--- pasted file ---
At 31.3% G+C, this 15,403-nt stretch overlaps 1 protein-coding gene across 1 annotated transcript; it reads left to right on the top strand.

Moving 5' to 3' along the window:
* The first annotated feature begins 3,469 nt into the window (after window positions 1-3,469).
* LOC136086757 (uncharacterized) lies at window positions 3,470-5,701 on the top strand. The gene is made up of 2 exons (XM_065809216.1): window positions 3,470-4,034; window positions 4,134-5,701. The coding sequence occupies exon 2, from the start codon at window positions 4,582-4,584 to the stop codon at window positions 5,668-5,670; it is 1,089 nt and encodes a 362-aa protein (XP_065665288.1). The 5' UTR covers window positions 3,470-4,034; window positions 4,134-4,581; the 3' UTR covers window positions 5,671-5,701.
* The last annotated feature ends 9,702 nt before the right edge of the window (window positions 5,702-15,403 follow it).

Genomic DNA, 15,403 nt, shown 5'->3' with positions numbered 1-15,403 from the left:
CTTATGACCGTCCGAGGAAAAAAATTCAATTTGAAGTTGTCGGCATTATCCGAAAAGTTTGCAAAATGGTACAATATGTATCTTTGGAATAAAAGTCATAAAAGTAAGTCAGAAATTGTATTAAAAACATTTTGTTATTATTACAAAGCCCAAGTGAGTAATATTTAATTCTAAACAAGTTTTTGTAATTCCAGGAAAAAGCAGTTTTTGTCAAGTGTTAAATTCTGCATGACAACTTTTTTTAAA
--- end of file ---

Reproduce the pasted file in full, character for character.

At 31.3% G+C, this 15,403-nt stretch overlaps 1 protein-coding gene across 1 annotated transcript; it reads left to right on the top strand.

Moving 5' to 3' along the window:
* The first annotated feature begins 3,469 nt into the window (after window positions 1-3,469).
* LOC136086757 (uncharacterized) lies at window positions 3,470-5,701 on the top strand. The gene is made up of 2 exons (XM_065809216.1): window positions 3,470-4,034; window positions 4,134-5,701. The coding sequence occupies exon 2, from the start codon at window positions 4,582-4,584 to the stop codon at window positions 5,668-5,670; it is 1,089 nt and encodes a 362-aa protein (XP_065665288.1). The 5' UTR covers window positions 3,470-4,034; window positions 4,134-4,581; the 3' UTR covers window positions 5,671-5,701.
* The last annotated feature ends 9,702 nt before the right edge of the window (window positions 5,702-15,403 follow it).

Genomic DNA, 15,403 nt, shown 5'->3' with positions numbered 1-15,403 from the left:
CTTATGACCGTCCGAGGAAAAAAATTCAATTTGAAGTTGTCGGCATTATCCGAAAAGTTTGCAAAATGGTACAATATGTATCTTTGGAATAAAAGTCATAAAAGTAAGTCAGAAATTGTATTAAAAACATTTTGTTATTATTACAAAGCCCAAGTGAGTAATATTTAATTCTAAACAAGTTTTTGTAATTCCAGGAAAAAGCAGTTTTTGTCAAGTGTTAAATTCTGCATGACAACTTTTTTTAAA